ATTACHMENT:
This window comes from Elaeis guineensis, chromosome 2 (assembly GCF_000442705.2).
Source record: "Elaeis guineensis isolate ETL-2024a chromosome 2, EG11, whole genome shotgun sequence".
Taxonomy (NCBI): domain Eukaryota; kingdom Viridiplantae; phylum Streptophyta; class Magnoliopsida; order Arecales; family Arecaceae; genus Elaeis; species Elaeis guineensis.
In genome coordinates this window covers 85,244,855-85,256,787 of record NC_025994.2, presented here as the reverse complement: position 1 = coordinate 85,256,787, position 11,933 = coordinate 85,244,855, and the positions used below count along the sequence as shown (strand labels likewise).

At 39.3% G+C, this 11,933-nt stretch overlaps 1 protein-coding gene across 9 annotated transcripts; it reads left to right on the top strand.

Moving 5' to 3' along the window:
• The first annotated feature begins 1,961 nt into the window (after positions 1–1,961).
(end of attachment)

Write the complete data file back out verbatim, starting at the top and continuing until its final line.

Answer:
This window comes from Elaeis guineensis, chromosome 2 (assembly GCF_000442705.2).
Source record: "Elaeis guineensis isolate ETL-2024a chromosome 2, EG11, whole genome shotgun sequence".
Taxonomy (NCBI): domain Eukaryota; kingdom Viridiplantae; phylum Streptophyta; class Magnoliopsida; order Arecales; family Arecaceae; genus Elaeis; species Elaeis guineensis.
In genome coordinates this window covers 85,244,855-85,256,787 of record NC_025994.2, presented here as the reverse complement: position 1 = coordinate 85,256,787, position 11,933 = coordinate 85,244,855, and the positions used below count along the sequence as shown (strand labels likewise).

At 39.3% G+C, this 11,933-nt stretch overlaps 1 protein-coding gene across 9 annotated transcripts; it reads left to right on the top strand.

Moving 5' to 3' along the window:
• The first annotated feature begins 1,961 nt into the window (after positions 1–1,961).